US-UAE defence agreement comes into force
The US and the United Arab Emirates announced on 29 May that a mutual defence cooperation agreement had come into force, amid increasing tensions between Washington and Tehran.
‘The DCA (Defense Cooperation Agreement) will enhance military coordination between the US and the United Arab Emirates, further advancing an already robust military, political, and economic partnership at a critical time,’ a joint statement said. ‘The US and the United Arab Emirates share a deep interest in promoting prosperity and stability in the region. The DCA will advance that interest by fostering closer collaboration on defence and security matters and supporting efforts by both nations to maintain security in the Gulf region.’
US national security advisor John Bolton was in Abu Dhabi on 29 May, meeting his Emirati counterpart, Sheikh Tahnoun bin Zayed Al Nahyan.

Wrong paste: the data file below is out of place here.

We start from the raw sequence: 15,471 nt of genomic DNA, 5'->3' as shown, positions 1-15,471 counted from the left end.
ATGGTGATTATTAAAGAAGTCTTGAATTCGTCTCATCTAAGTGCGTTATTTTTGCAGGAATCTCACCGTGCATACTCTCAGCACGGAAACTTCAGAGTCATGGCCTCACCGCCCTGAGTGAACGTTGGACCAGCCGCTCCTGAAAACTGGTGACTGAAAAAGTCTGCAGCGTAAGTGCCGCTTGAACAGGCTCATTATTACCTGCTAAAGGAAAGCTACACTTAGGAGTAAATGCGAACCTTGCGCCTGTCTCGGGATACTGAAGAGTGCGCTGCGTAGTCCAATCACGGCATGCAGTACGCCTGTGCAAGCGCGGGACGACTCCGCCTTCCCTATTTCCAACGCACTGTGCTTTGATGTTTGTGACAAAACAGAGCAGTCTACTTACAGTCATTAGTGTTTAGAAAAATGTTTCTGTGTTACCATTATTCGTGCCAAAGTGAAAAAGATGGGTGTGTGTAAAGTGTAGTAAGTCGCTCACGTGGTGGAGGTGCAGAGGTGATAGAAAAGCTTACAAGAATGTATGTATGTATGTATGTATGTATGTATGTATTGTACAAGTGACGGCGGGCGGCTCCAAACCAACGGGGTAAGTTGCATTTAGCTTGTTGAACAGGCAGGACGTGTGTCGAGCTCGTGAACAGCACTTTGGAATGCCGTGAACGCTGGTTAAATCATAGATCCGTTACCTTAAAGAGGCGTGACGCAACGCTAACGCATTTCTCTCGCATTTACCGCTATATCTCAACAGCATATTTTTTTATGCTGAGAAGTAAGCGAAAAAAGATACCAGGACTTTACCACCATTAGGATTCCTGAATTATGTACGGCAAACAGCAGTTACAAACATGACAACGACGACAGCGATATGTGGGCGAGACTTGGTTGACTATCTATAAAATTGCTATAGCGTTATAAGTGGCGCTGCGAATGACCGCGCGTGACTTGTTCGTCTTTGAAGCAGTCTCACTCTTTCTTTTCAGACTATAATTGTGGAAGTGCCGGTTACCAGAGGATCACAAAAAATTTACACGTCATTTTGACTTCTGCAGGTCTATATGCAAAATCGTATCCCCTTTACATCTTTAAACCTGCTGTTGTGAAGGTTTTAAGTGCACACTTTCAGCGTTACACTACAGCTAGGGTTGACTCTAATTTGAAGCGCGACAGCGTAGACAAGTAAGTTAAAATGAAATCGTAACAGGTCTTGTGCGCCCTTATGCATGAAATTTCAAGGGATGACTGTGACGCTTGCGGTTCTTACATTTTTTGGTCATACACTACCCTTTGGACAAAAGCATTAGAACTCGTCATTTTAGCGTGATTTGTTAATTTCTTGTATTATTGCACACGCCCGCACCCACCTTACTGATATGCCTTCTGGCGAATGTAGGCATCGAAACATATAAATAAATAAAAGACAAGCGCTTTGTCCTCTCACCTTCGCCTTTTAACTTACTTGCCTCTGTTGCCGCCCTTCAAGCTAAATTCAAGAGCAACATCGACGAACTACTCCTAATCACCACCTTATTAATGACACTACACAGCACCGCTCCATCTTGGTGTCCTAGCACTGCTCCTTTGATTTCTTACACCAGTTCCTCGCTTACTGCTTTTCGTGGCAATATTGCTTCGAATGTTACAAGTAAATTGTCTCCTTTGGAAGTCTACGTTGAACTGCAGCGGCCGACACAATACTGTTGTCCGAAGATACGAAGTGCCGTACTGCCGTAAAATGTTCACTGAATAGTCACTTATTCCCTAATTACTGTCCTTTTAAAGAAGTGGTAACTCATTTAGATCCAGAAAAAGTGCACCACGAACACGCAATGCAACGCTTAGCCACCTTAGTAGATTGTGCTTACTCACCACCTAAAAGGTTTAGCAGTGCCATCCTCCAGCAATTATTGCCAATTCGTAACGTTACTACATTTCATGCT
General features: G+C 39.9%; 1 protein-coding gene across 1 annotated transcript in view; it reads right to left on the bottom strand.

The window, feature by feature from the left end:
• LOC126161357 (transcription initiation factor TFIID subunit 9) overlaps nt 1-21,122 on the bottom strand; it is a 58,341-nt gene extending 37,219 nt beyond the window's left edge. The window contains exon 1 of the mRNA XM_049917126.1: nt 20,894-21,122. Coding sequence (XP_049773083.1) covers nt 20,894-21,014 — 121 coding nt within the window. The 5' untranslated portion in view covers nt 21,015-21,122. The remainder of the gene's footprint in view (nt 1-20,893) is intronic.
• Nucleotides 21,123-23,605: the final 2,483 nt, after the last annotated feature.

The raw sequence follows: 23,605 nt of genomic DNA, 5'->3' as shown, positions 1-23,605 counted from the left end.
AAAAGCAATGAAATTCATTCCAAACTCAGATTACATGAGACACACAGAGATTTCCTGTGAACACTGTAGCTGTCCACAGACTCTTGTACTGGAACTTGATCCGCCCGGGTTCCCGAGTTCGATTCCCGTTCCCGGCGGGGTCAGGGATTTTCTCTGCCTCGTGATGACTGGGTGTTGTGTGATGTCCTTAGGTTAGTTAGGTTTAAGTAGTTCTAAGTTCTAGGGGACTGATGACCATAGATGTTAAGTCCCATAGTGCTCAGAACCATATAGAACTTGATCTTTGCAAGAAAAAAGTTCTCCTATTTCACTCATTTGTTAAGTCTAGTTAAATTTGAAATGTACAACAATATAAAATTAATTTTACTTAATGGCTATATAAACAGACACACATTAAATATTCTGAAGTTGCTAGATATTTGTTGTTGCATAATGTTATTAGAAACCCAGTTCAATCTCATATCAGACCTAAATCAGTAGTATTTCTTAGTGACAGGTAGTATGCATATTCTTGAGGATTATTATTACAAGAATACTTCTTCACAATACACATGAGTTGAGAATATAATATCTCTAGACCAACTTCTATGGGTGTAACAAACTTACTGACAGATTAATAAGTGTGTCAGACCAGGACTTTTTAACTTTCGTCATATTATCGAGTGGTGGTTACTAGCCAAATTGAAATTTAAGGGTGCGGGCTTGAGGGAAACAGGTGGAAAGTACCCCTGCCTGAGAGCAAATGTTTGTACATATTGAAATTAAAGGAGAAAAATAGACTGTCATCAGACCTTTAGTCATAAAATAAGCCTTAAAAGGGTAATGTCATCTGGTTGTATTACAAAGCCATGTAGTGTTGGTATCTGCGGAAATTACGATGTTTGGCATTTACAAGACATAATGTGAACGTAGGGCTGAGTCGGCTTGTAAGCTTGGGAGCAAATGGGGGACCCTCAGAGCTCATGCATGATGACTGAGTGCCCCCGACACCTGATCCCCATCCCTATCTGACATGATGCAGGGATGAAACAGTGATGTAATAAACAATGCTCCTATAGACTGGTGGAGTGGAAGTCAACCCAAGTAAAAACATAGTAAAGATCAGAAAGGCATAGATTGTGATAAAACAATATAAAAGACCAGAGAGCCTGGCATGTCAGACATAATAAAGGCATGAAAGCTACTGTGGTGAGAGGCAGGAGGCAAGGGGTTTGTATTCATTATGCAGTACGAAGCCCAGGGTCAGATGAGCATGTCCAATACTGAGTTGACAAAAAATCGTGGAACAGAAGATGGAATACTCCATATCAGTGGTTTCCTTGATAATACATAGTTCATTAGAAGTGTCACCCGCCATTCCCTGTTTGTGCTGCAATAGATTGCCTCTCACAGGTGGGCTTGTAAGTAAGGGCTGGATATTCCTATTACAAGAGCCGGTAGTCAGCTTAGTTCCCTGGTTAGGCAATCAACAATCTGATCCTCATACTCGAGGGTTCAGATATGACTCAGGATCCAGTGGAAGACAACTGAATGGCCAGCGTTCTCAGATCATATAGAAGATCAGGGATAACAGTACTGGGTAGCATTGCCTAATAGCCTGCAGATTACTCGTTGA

Bolton said Iran was almost certainly behind recent oil tanker attacks that sent Gulf tensions soaring. Riyadh's regional rival Tehran dismissed the accusation as ‘laughable’.
This came on the eve of emergency Arab and Gulf summits called by Saudi Arabia to discuss the stand-off and ways to isolate Tehran.
Two Saudi oil tankers, among four vessels, were the targets of mysterious acts of sabotage off the UAE this month, and Iran-aligned Yemeni rebels have stepped up drone attacks on the kingdom - one of which resulted in the temporary shutdown of a major oil pipeline.
Saudi Arabia and the US have accused Iran of being the mastermind behind the Yemeni rebels' attack on the pipeline, while an investigation has been launched into the attacks on ships off the UAE.
On 24 May, US President Donald Trump bypassed Congress to sell $8.1 billion in arms to Saudi Arabia and other Arab allies, citing the alleged threat from Iran.
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